The Supreme Court recently began hearing arguments in a case involving the execution of teen-agers convicted of murder. The court, sources say, will examine the moral maturity of the teen-age mind to determine whether it is constitutional to execute minors. Many think that juveniles should receive the same punishment for murder as adults. Others believe that a child who commits murder is "obviously not in his right mind" and therefore should not be executed.

Do you think juveniles should be subject to the same legal penalties as adults? At what age are people capable of recognizing the wrong in committing crimes?

I do not believe that minors should be executed for committing murder, or for any other crime, for that matter. We cannot drink, vote, go to war or have the other rights adults do, so why should we have the "right" to receive the same punishment as adults?

Many children growing up in large cities can get lost in "the system" and turn to crime as a way of life and as a means of receiving attention. These misguided children should not be executed, but should undergo serious psychiatric counseling to set them straight and put them on the path to a better way of life. DUSTY RAMEY Potomac

The age at which people are capable of recognizing the wrong in committing a crime cannot be decided for the nation as a whole. Each individual is raised differently; no two people will mature at the same rate.

Other members of society should be responsible for determining the mental maturity of minors. These individuals should be people who are in close contact with the person, or at least know a great deal about their activities, Employees at a juvenile's school would be ideal. Teachers, counselors, principals, coaches and administrators would be aware of a student's activities. Parents should not be included in the judging of their children because they would be prejudiced. Parole officers should be required to discover the reasons behind the actions of a minor. These results would show if the person is mentally mature and capable of realizing the full extent of their actions.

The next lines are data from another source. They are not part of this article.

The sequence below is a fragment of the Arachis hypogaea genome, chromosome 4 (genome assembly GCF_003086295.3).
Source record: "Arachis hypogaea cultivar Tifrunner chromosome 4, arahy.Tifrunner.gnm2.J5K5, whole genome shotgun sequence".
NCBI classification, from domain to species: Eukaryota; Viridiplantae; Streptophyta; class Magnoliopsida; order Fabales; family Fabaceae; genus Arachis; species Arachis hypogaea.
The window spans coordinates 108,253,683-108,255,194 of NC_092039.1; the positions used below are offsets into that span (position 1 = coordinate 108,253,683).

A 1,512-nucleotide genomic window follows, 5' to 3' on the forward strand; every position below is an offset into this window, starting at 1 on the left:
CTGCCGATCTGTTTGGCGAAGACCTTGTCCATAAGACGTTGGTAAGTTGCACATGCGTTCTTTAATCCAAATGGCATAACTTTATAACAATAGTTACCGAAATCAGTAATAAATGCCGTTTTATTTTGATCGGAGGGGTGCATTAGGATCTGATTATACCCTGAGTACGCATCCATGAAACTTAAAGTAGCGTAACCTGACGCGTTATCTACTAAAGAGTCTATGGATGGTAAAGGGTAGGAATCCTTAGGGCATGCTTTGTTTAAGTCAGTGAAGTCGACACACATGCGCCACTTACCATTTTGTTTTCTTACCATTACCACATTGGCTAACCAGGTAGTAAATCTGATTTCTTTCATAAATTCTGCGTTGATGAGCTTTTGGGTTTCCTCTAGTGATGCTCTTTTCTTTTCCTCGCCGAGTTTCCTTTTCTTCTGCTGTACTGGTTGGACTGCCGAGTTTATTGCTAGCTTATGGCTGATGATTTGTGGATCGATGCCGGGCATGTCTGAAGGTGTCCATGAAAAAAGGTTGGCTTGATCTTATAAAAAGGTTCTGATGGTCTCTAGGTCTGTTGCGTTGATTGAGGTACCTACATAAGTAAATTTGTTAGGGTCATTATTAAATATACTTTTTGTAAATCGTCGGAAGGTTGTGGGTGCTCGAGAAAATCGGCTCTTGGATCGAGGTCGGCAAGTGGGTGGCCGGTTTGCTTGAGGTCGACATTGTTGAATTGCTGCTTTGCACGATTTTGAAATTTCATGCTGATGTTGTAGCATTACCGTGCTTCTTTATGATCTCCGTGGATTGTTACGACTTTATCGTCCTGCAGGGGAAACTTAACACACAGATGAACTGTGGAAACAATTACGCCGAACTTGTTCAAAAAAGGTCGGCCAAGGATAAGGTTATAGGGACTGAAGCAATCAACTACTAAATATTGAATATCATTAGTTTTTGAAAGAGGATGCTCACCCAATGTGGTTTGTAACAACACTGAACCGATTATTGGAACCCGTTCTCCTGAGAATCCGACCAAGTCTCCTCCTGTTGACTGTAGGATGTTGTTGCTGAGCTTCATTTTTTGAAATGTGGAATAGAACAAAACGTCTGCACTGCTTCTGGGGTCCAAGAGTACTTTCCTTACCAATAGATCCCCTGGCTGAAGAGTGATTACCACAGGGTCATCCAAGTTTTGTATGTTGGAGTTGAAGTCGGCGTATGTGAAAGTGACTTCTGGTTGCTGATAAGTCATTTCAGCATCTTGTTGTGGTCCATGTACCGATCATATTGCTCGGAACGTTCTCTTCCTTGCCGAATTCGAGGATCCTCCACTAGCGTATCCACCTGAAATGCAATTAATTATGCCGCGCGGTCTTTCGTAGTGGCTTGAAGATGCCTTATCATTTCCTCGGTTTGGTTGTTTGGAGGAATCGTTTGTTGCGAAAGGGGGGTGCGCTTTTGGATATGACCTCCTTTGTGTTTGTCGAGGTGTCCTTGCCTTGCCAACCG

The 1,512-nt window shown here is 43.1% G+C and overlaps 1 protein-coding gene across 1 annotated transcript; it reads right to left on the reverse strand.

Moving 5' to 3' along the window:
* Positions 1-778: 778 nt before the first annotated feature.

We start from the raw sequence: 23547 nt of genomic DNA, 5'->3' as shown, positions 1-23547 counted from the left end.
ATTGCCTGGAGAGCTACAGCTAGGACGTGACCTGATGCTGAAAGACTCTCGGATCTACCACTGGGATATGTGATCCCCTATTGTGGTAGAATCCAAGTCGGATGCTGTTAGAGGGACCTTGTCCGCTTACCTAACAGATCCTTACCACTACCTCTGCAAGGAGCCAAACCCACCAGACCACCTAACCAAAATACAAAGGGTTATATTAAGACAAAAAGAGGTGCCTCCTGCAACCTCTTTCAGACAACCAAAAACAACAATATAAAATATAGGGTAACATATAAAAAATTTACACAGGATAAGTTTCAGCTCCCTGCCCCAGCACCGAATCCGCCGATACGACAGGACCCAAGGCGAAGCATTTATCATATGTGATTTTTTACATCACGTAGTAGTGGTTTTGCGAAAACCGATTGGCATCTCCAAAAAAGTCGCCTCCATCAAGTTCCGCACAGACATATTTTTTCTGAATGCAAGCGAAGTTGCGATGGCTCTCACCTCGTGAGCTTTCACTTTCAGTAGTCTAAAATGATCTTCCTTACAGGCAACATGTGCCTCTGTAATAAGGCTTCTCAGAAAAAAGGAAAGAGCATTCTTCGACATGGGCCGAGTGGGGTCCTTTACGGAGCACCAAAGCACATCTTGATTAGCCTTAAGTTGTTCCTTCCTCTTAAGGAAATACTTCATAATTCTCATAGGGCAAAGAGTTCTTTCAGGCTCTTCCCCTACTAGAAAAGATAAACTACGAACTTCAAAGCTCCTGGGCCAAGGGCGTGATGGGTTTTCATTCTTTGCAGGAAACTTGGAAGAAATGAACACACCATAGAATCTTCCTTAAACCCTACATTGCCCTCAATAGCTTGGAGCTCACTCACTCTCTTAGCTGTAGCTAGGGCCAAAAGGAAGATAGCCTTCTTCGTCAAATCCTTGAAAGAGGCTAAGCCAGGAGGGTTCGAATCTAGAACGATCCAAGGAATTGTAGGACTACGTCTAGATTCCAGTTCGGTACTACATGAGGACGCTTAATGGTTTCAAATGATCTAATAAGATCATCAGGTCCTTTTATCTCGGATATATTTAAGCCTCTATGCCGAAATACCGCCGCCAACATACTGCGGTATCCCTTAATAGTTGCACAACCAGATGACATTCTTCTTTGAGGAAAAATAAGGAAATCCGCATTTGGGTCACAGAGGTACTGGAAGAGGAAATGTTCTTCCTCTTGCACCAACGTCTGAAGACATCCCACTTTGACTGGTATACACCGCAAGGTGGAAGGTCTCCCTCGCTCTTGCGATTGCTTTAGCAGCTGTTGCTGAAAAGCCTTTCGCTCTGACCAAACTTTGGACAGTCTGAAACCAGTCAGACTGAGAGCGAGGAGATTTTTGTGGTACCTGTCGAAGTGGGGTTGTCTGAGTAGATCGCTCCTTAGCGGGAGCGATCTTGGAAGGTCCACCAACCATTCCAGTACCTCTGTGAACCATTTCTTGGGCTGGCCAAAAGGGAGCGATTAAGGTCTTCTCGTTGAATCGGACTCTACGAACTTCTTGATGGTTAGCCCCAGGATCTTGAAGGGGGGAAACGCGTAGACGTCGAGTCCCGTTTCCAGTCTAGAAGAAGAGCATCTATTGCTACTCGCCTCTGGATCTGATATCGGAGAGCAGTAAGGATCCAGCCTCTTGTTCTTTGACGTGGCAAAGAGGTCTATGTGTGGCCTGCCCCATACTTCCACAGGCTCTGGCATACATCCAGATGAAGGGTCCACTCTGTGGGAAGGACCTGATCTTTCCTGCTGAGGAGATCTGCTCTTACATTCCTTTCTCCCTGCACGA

All this information should be reported to a judge for a decision to hold a case or not. This would clearly be the best chance we have of not prosecuting an "underage" person. MARK GOODMAN Stonewall Jackson

Juveniles should be subject to the same legal penalties as adults after they have become teen-agers. From the very beginning, children are taught the difference between right and wrong. They know that the choice is theirs and that a wrong choice will yield the appropriate punishment.

Children under the age of 13 should not be punished under the laws for adults. They should still be punished, but their punishment should be aimed at rehabilitation and making them ready to be productive members of society.

Teen-agers should be subject to the same legal penalties as adults. Teen-agers are always ready to take on new responsibilities, and along with new freedoms should come the new consequences of their actions. Teen-agers are as able to discern between right and wrong as adults and should be punished accordingly. ERICKA KEKIC Evangel Christian

Teen-agers have to wait until a certain age before they can receive their driver's licenses. There are age limits on drinking, marriage and sex. Until a person turns 18, they are legally under their parents' control and must live by these limitations.

Juveniles should not receive the same punishment for murder as adults. Some people feel that murder is murder, no matter what age a person is. But if laws were put into that perspective, drinking would be drinking, no matter what the age.

Wanting to punish a person fairly for a crime is fine. People should receive what they deserve. A teen-ager must live with age restrictions because he is supposedly not mature or responsible enough to handle certain rights. Courts should take into this consideration and this should be remembered when sentenceing a juvenile for a crime. JENNY SIMPSON Woodbridge

From the time a child is born, he is told "no."

"No" from his father, mother, teachers and peers. But the American judicial system seems to have adopted the Dr. Spock "let-them-make-their-own-boundaries" philosophy.